So, let's say you want to start seeing your child every weekend instead of every other weekend, but you don't want to spend thousands and hire a lawyer in the traditional sense to help you modify your parenting schedule and/or custody. It's possible to represent yourself successfully when it comes to some types of family law disputes.  Is it the very best option?  Probably not, but having some guidance is much better than going it all alone. The reason why more people do not do this is because it takes a good deal of time and effort to sort out the legal system, but we're here for those who either want to try it, or do not have the funds available to hire a lawyer to handle the entire case.

We can give you advice about certain types of procedures as well as give tips on the best strategies when it comes to approaching your hearing. As long as your case is based in the state of Massachusetts, you'll receive confidential counseling with an attorney for up to two hours for every thirty days with an option to renew.  If you need more help then you can select a higher level of services at any time.

Temporary Orders

Temporary orders are common in divorce and post-divorce cases.  They are helpful to sometimes maintain the status quo while the works through the system. Examples of items included in temporary orders could be specifying which spouse will live in the residence, or that both will continue to reside there, who pays what bills, and an initial parenting plan. Oftentimes, and initial amount of child support or alimony is determined.

While they are, as their name suggests, only temporary, these orders will often set the tone and terms of the divorce (not to mention the more immediate needs between when the orders are drawn and when the divorce is finalized). It's incredibly important to take them seriously. In this limited assistance representation service, you'll work with a Next Phase Legal attorney who will prepare for and accompany you to the temporary order hearing. By taking advantage of this service, you're less likely to face surprises during the rest of the divorce.

Pre-Trial Conference

There can be a multitude of hearings and meetings when it comes to working through the divorce process in Massachusetts, but the pre-trial conference is arguably one of the most important. So if you have only one or two points of contention with your spouse, say a disagreement about who should get the house, then this pre-trial conference could be the last stop in working out a solution.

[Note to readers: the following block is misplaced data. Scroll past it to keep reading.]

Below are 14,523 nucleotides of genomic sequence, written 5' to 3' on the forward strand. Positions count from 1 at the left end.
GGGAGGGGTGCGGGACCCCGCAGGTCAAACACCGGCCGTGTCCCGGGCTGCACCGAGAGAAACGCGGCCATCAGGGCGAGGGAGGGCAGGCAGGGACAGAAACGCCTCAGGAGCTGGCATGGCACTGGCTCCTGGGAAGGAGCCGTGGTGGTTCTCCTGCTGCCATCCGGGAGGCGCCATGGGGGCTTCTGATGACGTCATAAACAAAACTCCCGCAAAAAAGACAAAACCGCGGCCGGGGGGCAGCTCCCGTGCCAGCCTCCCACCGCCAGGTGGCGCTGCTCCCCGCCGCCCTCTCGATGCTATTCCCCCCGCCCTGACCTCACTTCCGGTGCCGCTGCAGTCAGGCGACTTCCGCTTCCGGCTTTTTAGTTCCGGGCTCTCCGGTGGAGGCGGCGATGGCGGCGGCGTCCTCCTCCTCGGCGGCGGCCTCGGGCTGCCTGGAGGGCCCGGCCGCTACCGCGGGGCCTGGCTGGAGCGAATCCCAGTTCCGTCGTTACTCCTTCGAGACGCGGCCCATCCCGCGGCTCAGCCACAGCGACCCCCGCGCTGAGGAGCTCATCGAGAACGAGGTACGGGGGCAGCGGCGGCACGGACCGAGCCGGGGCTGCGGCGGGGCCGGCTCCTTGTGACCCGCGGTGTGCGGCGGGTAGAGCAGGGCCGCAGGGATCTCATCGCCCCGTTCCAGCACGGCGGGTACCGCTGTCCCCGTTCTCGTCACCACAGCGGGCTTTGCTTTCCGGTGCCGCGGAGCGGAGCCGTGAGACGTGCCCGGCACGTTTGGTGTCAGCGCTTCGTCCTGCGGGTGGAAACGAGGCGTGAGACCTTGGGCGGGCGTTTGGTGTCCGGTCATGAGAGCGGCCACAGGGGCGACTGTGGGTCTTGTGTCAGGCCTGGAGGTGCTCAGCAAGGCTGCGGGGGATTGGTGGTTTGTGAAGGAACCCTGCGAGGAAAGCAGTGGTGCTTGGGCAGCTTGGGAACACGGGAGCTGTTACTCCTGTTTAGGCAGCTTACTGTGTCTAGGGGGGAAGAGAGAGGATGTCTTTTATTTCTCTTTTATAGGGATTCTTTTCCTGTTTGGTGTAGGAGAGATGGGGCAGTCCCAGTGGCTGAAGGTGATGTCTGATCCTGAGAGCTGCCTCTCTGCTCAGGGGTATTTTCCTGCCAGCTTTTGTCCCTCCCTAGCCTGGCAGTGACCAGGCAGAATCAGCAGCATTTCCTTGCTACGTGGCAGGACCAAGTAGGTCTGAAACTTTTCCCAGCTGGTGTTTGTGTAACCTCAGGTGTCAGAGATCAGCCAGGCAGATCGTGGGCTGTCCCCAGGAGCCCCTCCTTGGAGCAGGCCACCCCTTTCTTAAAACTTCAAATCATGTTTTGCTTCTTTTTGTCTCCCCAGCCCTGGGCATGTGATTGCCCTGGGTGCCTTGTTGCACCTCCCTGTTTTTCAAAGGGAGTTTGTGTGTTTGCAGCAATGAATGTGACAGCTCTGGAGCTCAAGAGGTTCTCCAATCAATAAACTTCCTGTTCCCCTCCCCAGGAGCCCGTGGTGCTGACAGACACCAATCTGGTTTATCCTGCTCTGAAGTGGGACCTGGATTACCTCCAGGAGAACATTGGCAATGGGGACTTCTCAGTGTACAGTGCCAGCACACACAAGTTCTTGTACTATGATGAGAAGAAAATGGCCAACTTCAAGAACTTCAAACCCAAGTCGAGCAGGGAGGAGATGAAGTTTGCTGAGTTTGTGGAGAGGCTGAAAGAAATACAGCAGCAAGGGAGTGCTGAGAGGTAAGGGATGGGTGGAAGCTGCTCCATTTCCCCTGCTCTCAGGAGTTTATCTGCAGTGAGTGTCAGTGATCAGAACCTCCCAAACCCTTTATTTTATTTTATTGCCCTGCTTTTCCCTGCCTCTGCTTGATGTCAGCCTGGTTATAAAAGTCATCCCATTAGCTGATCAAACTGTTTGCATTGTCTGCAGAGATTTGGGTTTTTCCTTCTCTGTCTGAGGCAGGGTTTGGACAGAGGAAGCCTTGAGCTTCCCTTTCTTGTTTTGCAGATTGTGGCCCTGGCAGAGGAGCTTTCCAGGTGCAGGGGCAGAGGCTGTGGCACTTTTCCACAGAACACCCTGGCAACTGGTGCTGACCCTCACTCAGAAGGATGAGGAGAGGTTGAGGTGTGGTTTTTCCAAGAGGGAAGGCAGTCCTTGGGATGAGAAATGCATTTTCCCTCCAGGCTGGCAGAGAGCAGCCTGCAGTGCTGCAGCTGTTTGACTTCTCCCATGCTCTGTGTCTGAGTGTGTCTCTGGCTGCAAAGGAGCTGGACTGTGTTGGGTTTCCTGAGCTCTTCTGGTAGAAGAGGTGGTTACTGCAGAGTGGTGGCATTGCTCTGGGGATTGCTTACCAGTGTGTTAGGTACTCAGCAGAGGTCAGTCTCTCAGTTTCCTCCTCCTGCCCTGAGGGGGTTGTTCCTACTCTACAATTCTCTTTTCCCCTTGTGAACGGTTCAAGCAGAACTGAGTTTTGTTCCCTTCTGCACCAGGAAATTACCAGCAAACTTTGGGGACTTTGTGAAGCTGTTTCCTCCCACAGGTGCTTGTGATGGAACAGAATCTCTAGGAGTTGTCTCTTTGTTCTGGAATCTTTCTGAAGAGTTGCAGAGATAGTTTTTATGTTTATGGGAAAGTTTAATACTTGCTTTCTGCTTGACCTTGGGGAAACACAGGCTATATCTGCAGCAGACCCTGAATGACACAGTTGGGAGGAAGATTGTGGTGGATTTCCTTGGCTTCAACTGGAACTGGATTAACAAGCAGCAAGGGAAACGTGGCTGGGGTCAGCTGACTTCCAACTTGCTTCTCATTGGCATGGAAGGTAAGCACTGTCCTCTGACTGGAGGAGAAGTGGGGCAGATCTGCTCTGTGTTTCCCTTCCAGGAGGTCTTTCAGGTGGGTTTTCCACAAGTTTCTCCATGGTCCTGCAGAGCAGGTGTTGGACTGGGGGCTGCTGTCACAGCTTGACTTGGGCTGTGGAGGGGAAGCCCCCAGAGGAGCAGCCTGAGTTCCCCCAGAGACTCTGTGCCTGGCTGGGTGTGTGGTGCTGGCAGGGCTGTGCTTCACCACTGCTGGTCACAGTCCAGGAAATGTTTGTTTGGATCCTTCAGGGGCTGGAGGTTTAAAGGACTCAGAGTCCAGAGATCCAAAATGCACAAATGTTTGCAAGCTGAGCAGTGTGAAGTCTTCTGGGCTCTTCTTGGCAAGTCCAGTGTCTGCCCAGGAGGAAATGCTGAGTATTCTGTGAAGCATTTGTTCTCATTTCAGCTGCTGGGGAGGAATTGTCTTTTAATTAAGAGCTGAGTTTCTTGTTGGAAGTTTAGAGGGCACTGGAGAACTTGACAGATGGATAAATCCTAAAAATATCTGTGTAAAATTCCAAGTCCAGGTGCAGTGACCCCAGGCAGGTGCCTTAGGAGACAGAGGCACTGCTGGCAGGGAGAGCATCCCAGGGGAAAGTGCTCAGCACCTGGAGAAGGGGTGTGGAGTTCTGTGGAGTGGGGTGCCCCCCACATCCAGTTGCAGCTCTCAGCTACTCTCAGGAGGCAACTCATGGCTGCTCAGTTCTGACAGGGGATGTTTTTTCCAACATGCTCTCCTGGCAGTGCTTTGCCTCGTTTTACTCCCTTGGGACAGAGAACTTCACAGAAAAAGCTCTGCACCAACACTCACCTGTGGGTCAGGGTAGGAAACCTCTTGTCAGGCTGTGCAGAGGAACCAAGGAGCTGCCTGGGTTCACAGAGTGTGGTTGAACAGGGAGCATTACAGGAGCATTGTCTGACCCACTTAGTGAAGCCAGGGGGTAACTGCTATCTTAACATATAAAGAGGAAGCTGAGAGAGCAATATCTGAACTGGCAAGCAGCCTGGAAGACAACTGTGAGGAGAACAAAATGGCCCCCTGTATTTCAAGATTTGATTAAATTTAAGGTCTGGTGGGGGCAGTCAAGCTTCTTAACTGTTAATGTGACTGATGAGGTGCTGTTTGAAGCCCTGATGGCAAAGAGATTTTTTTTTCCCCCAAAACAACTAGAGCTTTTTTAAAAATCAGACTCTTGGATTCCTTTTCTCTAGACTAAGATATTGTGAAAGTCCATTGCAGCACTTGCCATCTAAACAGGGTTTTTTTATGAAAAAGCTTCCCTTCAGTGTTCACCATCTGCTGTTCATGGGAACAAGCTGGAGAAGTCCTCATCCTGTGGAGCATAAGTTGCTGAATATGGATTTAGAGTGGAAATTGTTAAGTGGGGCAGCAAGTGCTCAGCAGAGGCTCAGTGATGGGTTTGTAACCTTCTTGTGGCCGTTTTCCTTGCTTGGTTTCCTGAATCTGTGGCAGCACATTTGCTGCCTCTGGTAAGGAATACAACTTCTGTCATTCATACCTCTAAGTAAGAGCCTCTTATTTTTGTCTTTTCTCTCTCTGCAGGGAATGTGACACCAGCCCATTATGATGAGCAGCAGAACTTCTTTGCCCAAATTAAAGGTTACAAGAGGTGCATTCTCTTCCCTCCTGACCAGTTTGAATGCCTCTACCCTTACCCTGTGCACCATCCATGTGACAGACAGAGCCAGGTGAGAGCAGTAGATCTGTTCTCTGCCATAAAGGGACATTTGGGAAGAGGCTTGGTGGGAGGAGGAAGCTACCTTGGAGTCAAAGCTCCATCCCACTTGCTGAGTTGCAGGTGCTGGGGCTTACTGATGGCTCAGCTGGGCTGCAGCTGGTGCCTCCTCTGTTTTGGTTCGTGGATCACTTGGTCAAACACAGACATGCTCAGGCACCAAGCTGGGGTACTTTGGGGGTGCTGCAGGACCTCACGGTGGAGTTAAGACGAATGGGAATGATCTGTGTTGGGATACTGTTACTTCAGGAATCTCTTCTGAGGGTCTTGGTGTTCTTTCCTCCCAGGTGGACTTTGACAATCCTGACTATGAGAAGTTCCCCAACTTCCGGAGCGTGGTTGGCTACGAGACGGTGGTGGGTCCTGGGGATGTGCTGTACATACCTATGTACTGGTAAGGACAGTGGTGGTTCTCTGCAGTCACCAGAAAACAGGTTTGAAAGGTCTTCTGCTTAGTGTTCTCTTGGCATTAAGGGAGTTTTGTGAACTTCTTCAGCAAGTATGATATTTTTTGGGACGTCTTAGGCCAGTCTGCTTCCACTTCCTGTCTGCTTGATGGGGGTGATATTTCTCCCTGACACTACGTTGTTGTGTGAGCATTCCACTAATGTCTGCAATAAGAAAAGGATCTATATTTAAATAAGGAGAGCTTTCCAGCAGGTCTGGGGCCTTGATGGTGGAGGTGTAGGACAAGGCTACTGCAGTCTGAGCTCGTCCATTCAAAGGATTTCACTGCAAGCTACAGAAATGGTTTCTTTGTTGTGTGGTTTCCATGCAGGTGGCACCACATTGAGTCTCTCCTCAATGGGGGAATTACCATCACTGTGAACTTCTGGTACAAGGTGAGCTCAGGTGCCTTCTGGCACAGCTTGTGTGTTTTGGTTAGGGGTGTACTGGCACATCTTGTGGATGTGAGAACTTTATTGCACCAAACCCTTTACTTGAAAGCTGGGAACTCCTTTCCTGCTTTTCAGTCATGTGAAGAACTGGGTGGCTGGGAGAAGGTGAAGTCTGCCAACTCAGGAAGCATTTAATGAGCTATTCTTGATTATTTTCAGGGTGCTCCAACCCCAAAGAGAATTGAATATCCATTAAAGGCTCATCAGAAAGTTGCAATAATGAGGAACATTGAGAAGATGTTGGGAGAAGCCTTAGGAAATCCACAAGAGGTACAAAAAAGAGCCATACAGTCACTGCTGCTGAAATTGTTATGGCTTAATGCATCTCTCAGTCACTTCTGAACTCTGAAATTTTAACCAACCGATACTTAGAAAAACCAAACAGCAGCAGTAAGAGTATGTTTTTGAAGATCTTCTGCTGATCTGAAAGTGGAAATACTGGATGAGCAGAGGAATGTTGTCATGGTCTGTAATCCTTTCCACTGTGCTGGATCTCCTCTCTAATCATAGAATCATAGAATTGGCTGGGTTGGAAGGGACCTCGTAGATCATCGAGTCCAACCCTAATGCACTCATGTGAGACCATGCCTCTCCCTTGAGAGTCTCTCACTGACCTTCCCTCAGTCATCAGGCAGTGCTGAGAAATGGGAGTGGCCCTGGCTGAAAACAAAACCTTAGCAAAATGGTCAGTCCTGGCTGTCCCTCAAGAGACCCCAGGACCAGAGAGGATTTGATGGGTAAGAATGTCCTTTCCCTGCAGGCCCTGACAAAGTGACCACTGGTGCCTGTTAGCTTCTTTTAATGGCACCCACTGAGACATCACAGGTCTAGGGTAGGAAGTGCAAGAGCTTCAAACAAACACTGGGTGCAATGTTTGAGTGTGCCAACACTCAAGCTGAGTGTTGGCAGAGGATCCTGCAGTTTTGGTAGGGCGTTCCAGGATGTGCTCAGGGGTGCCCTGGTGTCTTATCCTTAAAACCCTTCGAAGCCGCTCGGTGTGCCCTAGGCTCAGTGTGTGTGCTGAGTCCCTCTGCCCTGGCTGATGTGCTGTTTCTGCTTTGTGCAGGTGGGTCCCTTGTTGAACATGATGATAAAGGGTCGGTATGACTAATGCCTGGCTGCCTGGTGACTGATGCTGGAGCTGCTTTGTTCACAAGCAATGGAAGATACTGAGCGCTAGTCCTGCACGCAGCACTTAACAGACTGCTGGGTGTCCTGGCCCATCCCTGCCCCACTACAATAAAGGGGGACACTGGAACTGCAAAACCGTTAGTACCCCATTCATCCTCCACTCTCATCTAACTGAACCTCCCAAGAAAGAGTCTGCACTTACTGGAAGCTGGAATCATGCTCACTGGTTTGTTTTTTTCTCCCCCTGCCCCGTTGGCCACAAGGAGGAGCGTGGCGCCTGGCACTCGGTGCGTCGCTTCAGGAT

It is common that when cases are prepared properly, that agreements come together following the mandatory settlement meeting that is almost always ordered before the pre-trial conference. Thus it is not at all uncommon that cases conclude on this date and a couple is divorced. It is also usually a requirement that a detailed pre-trial memorandum is drafted and submitted to the court and the opposing party. With this limited assistance representation service, you'll get a pre-trial memorandum that has been carefully constructed by an attorney before the hearing to address the key points from your case.  If you want the lawyer to attend the pre-trial conference, that is certainly an option as well.

Document Review

Paperwork is not only a nuisance for some people, it can be a roadblock to moving forward into your next chapter, or phase (Get it? Next PHASE Legal.  And you thought it was just some random name I came up with). If you don't fill out forms correctly, it can cause a delay or may even potentially affect whether or not you win or lose your case.  For a divorce, you'll have to give complicated financial statements, fill out affidavits, petitions, and requests, as well as assemble information about child support and custody. It can be overwhelming if you are not experienced with the seemingly endless forms.

The document review process has a lawyer look over one or more documents so that you know you're submitting everything according to procedures. We give you suggestions, so you can make the right changes. Please note the fees for this service will vary based on the length and breadth of the forms.

Interested in Limited Assistance Representation?

Learn more about our limited assistance representation services and feel free contact us if this service would be good fit for you.

About the Author

Stephen McDonough

Stephen works closely with clients facing divorce or other family conflict. He is a certified mediator through the Massachusetts Council on Family Mediation, a designation that only about 11% of mediators have obtained. In addition to providing mediation services, Stephen regularly appears in...